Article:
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Cathair Caim…a memoir

Writing.ie | Magazine | Mining Memories

Emma Verling

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During my early schooldays, some of the happiest times of my life were spent in Cathair Caim in the home of my Uncle Miah (my father’s brother) and his wife, Auntie May. The following are some cherished memories of my time there in the 1950s.

One of my earliest memories is saying the rosary at the Grotto. It was usually dark and often raining. Sheltering from the rain under Auntie May’s coat, I peered out. I could barely see the neighbours, wearing caps and coats with collars turned up against the driving rain. It was amazing to listen to the chant of the Rosary being recited. I particularly loved the prayer, said at the end of the Rosary, called ‘Good Night to Our Blessed Mother’.

In Cathair, spring and summer were never far away, and saving the hay was a wonderful occasion. At midday, Auntie May would arrive with a gallon of sweet tea, lovely buttered home-made brown bread and my favourite – white currant bread. We younger ones used to sit on the cocks of hay, as they were being pulled by Tommy, the horse, through the fields to the hay-shed. How I looked forward to climbing up the ladder in the hayshed to search for hens’ nests and the warm eggs inside!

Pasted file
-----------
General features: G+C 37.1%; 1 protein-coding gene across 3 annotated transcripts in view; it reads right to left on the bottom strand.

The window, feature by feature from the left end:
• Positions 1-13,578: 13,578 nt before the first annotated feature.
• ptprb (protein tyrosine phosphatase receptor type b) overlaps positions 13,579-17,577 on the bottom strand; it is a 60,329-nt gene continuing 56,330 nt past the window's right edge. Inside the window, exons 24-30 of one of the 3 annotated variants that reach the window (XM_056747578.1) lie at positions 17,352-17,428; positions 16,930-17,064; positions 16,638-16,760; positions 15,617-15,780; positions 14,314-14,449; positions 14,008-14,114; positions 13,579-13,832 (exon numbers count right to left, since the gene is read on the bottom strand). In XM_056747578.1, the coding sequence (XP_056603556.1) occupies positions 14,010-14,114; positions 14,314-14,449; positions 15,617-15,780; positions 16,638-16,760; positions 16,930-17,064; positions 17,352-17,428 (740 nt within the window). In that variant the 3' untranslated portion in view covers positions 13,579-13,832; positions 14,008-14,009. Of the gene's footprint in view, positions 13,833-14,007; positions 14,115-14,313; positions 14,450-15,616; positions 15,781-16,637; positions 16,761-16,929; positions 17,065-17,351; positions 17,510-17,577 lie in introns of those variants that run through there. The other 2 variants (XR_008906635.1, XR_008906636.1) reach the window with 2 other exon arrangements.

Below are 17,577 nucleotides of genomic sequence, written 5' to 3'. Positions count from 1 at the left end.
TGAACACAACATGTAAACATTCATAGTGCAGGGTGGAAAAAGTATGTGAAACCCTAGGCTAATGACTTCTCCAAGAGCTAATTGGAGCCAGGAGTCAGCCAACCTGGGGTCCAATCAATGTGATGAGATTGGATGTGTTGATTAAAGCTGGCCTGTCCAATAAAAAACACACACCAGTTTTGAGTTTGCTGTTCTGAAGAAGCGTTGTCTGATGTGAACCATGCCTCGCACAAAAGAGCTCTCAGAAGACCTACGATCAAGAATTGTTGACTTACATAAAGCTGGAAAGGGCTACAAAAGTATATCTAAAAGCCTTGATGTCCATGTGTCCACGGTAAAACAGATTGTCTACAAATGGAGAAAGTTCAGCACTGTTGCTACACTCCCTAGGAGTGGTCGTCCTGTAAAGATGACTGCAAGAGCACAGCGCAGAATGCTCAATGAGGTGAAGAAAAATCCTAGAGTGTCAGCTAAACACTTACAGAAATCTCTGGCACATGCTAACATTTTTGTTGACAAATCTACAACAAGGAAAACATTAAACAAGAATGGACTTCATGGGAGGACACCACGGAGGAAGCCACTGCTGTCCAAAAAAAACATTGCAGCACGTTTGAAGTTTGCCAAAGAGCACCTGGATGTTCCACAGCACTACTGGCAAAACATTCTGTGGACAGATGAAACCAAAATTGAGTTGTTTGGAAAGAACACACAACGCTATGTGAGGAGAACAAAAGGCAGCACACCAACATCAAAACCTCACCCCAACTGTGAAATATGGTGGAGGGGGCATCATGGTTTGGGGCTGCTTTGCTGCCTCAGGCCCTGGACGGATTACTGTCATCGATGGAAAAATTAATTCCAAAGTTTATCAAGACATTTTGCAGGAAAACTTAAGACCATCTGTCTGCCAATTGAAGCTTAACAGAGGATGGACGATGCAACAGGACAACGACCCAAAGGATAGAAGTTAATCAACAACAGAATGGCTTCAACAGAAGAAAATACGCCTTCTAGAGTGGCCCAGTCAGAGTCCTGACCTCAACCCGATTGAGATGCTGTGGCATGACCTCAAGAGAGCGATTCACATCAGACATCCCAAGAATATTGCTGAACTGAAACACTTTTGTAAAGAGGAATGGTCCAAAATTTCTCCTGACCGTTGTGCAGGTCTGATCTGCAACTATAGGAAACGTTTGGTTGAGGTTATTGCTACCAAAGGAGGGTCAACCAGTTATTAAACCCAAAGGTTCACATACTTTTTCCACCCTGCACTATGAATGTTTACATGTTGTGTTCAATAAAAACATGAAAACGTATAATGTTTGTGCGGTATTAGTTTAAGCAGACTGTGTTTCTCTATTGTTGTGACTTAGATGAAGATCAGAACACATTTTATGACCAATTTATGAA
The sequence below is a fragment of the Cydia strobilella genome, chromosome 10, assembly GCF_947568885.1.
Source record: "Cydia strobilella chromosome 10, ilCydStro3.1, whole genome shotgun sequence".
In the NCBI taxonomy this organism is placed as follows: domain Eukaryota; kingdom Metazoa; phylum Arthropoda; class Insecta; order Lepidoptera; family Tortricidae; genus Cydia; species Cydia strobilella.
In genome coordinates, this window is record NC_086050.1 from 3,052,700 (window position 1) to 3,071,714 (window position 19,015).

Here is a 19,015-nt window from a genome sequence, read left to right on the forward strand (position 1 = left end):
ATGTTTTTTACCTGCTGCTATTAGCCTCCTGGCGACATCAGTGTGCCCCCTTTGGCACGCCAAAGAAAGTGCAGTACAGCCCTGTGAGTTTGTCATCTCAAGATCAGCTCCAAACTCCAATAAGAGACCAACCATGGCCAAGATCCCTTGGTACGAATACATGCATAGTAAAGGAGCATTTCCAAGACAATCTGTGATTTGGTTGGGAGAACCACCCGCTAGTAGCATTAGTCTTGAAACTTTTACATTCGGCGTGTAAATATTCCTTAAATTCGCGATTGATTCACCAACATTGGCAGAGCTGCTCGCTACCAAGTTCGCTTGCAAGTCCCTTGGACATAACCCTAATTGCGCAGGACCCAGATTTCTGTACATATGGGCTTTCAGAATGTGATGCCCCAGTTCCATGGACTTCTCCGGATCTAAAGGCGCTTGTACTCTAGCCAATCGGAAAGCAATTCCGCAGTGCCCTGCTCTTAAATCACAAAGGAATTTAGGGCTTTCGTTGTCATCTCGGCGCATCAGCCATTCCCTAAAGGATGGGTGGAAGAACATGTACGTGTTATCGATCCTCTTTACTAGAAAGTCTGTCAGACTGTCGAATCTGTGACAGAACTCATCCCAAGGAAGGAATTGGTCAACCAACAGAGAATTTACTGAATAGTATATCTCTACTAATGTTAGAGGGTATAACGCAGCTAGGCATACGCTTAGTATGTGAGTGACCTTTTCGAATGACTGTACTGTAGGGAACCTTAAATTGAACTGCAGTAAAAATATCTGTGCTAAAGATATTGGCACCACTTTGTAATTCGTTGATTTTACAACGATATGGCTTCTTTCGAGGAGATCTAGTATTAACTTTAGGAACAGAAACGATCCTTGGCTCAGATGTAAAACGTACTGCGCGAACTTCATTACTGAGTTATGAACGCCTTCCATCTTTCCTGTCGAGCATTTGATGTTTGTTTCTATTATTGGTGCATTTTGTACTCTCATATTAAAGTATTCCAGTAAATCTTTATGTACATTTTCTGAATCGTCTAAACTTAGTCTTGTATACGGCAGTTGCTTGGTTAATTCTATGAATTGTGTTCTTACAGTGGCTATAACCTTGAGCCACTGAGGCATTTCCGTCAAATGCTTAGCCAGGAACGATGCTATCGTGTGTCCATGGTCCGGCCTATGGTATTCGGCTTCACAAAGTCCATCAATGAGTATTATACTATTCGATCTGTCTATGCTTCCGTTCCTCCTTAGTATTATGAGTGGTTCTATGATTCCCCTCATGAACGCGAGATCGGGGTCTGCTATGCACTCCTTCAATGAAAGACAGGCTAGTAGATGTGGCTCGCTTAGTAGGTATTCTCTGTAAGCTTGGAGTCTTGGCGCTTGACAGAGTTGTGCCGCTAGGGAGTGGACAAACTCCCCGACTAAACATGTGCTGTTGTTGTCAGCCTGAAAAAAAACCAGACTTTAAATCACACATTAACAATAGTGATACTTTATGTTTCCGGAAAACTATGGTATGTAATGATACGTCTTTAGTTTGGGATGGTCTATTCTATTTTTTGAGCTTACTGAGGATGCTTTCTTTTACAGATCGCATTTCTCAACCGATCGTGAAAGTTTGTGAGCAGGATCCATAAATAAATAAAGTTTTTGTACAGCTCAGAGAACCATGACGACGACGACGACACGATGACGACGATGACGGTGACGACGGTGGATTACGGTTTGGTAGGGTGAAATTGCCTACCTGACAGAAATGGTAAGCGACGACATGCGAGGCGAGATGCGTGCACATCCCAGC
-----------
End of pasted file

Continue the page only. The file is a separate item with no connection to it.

I loved to watch my cousin, Brendan, shearing the sheep and cutting mangolds for the cows. Then I would wander to the pig-sty to see the squealing pigs and their banbhs. I often watched Auntie May sitting neatly on a low stool milking the cows. The cat would sidle in and wait expectantly for that squirt of warm milk! Some cows were quiet and easily milked, but I also remember being shown the ‘cross cow’ behind the door of the cow-house. I avoided the sudden angry swish of her tail!

I used to wonder about the willow rods on damp ground above the hay-shed. Uncle Miah explained that long ago they were used for weaving baskets, and by keeping them damp, they remained pliable. A demonstration of basket-making proved he had not forgotten the ancient art.